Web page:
He said he is budgeting $276 a day and that the industry average is $200 to $400 a day. The daily average for the 81,751 slot machines in play in the northeast was $256 last year, according to a Northeast Slot Report compiled by Gaming Industry Observer.

The Forest City estimate also would equate to daily averages higher than those produced by Atlantic City slot machines and those at Connecticut’s Mohegan Sun casino, considered an industry leader in slots. Last year, that casino’s 6,217 machines each averaged $386 in daily revenue.

However, Mr. Sinclair said comparing wins per machine is misleading because it is primarily a supply and demand issue. In other words, the fewer slot machines you have, the higher the win per machine will be.

Joseph Weinert, vice president of Spectrum Gaming, said the Forest City projections would put the Station Square casino in the “upper tier” of slot machine performers.

While his company predicted a high of $320 million for Pittsburgh, Mr. Weinert said that was based on a “significantly lower level” of capital investment by his client than Harrah’s proposed $512 million casino.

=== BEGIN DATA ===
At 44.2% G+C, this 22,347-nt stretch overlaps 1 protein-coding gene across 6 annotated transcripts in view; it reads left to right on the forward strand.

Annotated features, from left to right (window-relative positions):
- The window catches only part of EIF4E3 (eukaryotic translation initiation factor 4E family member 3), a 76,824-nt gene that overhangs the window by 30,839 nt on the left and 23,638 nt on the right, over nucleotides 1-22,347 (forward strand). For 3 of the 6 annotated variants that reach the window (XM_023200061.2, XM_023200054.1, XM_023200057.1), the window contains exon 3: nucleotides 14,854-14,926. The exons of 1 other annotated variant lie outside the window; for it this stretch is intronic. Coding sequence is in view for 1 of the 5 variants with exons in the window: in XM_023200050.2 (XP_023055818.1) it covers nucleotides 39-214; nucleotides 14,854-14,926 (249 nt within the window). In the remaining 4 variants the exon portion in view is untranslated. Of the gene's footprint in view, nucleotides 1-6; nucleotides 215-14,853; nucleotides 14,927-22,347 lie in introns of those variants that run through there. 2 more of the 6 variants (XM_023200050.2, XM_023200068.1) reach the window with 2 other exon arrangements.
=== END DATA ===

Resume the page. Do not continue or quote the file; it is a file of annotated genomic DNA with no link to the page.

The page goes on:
He believes Forest City has a shot at $617.7 million.

“Being the only game in town and with a sizeable project with multiple amenities and given Harrah’s industry-leading marketing tools, I don’t think that’s an unrealistic marketing figure,” Mr. Weinert said.

The Allegheny Institute for Public Policy said yesterday the disputes over the revenue estimates are one reason the state should have auctioned casino licenses to the highest bidder rather than selling them for a flat fee.

“Had state officials let the slots license sell through an auction process, casinos dueling over who will produce the most revenue would be irrelevant because each applicant’s revenue expectations would determine how high they would go in the bidding process,” the report said.

“If Harrah’s truly believes they can rake in twice the revenues of other applicants, Harrah’s would easily win the license by out-bidding the other license seekers.”

(Mark Belko can be reached at or 412-263-1262.)

This article appeared in the Pittsburgh Post Gazette. © Pittsburgh Post Gazette